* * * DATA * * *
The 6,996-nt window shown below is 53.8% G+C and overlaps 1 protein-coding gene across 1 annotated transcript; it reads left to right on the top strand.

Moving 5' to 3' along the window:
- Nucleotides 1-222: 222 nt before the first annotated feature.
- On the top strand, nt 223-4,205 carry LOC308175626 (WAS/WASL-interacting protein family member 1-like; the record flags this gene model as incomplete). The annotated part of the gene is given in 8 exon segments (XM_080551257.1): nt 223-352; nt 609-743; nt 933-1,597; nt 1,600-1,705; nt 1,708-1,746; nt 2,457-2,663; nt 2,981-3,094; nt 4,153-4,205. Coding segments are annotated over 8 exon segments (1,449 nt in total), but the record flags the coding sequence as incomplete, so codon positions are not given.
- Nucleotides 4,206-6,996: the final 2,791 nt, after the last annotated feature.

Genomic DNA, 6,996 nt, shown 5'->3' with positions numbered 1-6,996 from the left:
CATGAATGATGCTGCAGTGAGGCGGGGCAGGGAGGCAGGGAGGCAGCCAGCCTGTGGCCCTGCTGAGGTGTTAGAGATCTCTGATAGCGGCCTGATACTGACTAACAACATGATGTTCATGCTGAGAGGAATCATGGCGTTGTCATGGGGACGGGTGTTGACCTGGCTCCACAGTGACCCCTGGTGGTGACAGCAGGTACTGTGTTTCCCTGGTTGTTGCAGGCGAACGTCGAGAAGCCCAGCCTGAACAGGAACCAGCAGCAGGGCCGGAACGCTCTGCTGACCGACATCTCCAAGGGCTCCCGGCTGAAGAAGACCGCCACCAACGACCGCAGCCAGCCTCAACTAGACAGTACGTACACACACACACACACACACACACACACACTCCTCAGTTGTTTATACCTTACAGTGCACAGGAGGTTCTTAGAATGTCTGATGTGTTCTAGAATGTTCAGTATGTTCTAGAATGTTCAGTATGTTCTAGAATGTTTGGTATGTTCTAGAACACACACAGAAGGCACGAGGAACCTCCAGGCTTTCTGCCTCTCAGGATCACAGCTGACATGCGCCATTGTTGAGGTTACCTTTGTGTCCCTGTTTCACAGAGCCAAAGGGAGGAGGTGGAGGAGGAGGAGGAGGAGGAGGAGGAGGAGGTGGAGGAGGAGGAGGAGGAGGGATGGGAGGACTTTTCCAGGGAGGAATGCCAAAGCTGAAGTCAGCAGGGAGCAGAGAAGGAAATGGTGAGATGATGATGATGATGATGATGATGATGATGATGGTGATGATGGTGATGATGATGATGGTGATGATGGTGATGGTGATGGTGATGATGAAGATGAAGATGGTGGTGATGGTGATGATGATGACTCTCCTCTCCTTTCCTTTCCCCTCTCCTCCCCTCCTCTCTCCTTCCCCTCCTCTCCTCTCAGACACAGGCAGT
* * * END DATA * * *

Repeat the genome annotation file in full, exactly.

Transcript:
The 6,996-nt window shown below is 53.8% G+C and overlaps 1 protein-coding gene across 1 annotated transcript; it reads left to right on the top strand.

Moving 5' to 3' along the window:
- Nucleotides 1-222: 222 nt before the first annotated feature.
- On the top strand, nt 223-4,205 carry LOC308175626 (WAS/WASL-interacting protein family member 1-like; the record flags this gene model as incomplete). The annotated part of the gene is given in 8 exon segments (XM_080551257.1): nt 223-352; nt 609-743; nt 933-1,597; nt 1,600-1,705; nt 1,708-1,746; nt 2,457-2,663; nt 2,981-3,094; nt 4,153-4,205. Coding segments are annotated over 8 exon segments (1,449 nt in total), but the record flags the coding sequence as incomplete, so codon positions are not given.
- Nucleotides 4,206-6,996: the final 2,791 nt, after the last annotated feature.

Genomic DNA, 6,996 nt, shown 5'->3' with positions numbered 1-6,996 from the left:
CATGAATGATGCTGCAGTGAGGCGGGGCAGGGAGGCAGGGAGGCAGCCAGCCTGTGGCCCTGCTGAGGTGTTAGAGATCTCTGATAGCGGCCTGATACTGACTAACAACATGATGTTCATGCTGAGAGGAATCATGGCGTTGTCATGGGGACGGGTGTTGACCTGGCTCCACAGTGACCCCTGGTGGTGACAGCAGGTACTGTGTTTCCCTGGTTGTTGCAGGCGAACGTCGAGAAGCCCAGCCTGAACAGGAACCAGCAGCAGGGCCGGAACGCTCTGCTGACCGACATCTCCAAGGGCTCCCGGCTGAAGAAGACCGCCACCAACGACCGCAGCCAGCCTCAACTAGACAGTACGTACACACACACACACACACACACACACACACTCCTCAGTTGTTTATACCTTACAGTGCACAGGAGGTTCTTAGAATGTCTGATGTGTTCTAGAATGTTCAGTATGTTCTAGAATGTTCAGTATGTTCTAGAATGTTTGGTATGTTCTAGAACACACACAGAAGGCACGAGGAACCTCCAGGCTTTCTGCCTCTCAGGATCACAGCTGACATGCGCCATTGTTGAGGTTACCTTTGTGTCCCTGTTTCACAGAGCCAAAGGGAGGAGGTGGAGGAGGAGGAGGAGGAGGAGGAGGAGGAGGTGGAGGAGGAGGAGGAGGAGGGATGGGAGGACTTTTCCAGGGAGGAATGCCAAAGCTGAAGTCAGCAGGGAGCAGAGAAGGAAATGGTGAGATGATGATGATGATGATGATGATGATGATGATGGTGATGATGGTGATGATGATGATGGTGATGATGGTGATGGTGATGGTGATGATGAAGATGAAGATGGTGGTGATGGTGATGATGATGACTCTCCTCTCCTTTCCTTTCCCCTCTCCTCCCCTCCTCTCTCCTTCCCCTCCTCTCCTCTCAGACACAGGCAGT